Going Back to Work Doesn’t Weaken the Connection Between You and Your Child
In chapter one, “Who’s Taking Care of Your Little Person,” Brody immediately hit on common themes that I myself was experiencing as a new mom: jealousy and the fear that my baby would love me less if I was a working mom. Through interviews with a handful of moms who chose different childcare options (daycare, nannies, etc.), Brody covered a simple but insightful idea: Outside care provides your child with the opportunity to build their network of support. Because firstly: No one will ever replace mom. And, therefore, secondly: Isn’t it a good thing that your child will have additional people in their life whom they trust and may even grow to love?
Taking it a step further, isn’t it also a good thing, as a parent, to have others in your life whom you trust to help care for this special little human? Apparently, my groggy new-mom brain needed to see these what-should-have-been-obvious concepts spelled out in print.
Your Baby Will Not Be a Baby Forever
When this book arrived in the mail, I immediately skipped to chapter three: “Getting Through ‘I Have to Quit.’” While there were so many great learnings and anecdotes in this chapter, the one that had the greatest impact on me was the question, “What about five years from now?”
After reading about a mother who broadened her vision to consider five years down the road, I began to do the same. Sure, my infant son currently needed me constantly. After all, he couldn’t walk, talk, or eat solid foods. But the rational part of my brain began to recognize that this wouldn’t always be the case. I thought about him going off to kindergarten at the age of 4 or 5 and found myself wondering what I would then do with myself. I imagined myself trying to re-enter the workforce after a five-year hiatus. While of course it can one hundred percent be done—it wasn’t necessarily a situation I wanted to sign myself up for.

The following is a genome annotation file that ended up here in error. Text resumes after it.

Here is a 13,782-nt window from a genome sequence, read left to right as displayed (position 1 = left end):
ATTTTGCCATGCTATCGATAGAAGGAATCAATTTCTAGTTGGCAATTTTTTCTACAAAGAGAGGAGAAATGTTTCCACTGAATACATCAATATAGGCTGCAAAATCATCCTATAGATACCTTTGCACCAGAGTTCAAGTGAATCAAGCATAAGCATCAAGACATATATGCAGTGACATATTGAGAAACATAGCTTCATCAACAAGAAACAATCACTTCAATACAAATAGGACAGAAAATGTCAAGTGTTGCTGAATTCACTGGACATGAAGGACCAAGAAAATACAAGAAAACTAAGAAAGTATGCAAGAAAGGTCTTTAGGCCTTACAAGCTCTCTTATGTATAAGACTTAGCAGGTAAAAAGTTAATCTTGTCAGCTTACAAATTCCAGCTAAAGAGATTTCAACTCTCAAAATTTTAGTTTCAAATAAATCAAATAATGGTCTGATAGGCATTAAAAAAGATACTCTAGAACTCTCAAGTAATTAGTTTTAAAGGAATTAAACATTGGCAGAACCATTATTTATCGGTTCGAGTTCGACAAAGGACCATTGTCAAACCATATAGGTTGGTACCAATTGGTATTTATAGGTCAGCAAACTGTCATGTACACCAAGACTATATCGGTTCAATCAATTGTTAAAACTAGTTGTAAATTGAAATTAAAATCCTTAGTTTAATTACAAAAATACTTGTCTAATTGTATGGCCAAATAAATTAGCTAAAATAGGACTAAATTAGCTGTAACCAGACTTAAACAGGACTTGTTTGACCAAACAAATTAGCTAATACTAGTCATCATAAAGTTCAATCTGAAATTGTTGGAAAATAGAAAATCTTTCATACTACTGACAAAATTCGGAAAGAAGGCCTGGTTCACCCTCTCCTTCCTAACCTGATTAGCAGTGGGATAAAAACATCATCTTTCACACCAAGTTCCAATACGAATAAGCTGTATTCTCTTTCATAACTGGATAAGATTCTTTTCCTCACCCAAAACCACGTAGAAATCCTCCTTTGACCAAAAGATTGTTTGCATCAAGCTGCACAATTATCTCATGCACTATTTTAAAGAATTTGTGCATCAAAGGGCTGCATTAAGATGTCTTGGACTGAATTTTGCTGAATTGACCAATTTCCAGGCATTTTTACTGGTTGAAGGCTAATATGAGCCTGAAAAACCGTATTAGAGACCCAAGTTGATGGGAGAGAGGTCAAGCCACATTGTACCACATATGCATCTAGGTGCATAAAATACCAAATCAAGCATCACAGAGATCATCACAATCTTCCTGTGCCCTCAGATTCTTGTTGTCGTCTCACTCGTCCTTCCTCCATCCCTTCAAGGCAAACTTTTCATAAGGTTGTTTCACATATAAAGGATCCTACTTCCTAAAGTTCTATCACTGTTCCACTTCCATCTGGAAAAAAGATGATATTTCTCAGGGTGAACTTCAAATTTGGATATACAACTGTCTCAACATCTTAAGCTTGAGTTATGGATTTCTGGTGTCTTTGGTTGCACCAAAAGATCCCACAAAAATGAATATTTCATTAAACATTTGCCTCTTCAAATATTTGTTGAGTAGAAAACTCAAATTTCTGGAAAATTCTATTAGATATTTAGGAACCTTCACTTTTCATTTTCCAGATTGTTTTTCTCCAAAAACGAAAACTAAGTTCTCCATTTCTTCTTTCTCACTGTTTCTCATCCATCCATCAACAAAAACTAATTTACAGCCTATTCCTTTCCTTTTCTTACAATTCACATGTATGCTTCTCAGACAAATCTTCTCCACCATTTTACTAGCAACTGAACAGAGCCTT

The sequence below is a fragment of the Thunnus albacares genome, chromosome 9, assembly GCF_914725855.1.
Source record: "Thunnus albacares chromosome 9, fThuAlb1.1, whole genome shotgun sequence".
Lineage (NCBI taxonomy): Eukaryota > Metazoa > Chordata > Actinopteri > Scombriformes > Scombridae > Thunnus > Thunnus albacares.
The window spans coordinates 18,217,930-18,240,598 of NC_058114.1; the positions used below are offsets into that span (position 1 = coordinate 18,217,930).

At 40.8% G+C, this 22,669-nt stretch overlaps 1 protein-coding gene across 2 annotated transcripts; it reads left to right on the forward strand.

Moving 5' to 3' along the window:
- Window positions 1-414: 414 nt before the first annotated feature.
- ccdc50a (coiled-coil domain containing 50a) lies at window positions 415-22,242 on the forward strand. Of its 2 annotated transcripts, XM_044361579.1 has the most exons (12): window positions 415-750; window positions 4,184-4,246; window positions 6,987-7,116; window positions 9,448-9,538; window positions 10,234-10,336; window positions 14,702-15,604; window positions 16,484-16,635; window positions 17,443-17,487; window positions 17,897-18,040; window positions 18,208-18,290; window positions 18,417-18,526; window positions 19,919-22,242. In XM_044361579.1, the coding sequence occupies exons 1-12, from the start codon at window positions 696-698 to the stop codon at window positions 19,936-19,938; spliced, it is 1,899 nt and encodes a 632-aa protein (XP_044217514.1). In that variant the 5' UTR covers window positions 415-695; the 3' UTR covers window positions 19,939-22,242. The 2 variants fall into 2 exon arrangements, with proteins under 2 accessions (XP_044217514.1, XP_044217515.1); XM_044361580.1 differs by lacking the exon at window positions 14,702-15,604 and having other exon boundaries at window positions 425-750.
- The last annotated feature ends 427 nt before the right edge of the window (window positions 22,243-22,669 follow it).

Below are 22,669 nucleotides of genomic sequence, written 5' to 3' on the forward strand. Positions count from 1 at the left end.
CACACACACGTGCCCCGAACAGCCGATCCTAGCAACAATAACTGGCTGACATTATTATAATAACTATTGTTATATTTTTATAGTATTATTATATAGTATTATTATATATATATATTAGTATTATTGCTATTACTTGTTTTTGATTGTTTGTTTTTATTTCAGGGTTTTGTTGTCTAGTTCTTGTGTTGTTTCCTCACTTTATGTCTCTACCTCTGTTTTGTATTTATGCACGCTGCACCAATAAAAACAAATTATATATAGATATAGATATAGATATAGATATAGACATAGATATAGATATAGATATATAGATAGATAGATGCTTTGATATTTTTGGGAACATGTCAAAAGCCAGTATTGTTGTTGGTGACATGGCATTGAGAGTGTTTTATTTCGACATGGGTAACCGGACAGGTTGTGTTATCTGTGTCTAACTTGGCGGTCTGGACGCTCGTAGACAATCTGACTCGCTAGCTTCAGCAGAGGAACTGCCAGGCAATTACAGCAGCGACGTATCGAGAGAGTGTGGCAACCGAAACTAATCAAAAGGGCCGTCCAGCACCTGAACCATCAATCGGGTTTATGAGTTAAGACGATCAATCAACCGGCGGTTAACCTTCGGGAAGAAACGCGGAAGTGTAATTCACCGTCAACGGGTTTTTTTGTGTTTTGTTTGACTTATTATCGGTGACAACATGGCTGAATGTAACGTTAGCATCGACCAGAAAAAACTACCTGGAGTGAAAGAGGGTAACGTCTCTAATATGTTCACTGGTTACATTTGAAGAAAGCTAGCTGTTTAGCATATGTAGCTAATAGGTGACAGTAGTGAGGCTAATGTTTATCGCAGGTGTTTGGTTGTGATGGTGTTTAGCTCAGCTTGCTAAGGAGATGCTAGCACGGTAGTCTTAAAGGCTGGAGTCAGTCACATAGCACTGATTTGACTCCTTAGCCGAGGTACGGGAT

Going Back to Work Was Possible
In those last few weeks of leave, I simply couldn’t imagine adding “work” into my new routine. There were days when keeping myself and my child alive felt like all I could manage—how was I now supposed to “go to work” five days a week, looking presentable, acting professional, and—ultimately—using my brain for things beyond the scope of infant care?
But Brody’s book gave me hope. In the book, there are a number of chapters catered to different life situations. For example, there is a chapter dedicated to re-entering the workforce, one catered to entrepreneurs, and chapter seven is quite humorously titled “Pumping Doesn’t Have to Suck.”
I read this book cover to cover (including the chapters that didn’t apply to my situation) and found encouragement in the stories and wisdom of countless women who had done what felt like the impossible: tackled a career alongside motherhood. As someone who loves style, I also particularly loved the “On Looking Human Again” chapters that are chock full of tips that truly made a difference in my own new-mom beauty and fashion game (spoiler alert: buy the good undereye concealer.)
As any parent knows, there’s a lot to consider when it comes to juggling family life with a career. For those who desperately want to send in their resignation letter post-baby but know deep down that it may not be the right decision, I can’t recommend this book enough. Because the truth is, there aren’t four trimesters. There are five. And as our generation blazes forward into frontiers still relatively unknown, the best thing we can do for ourselves and one another is to take comfort and learnings from those who have accomplished the seemingly impossible.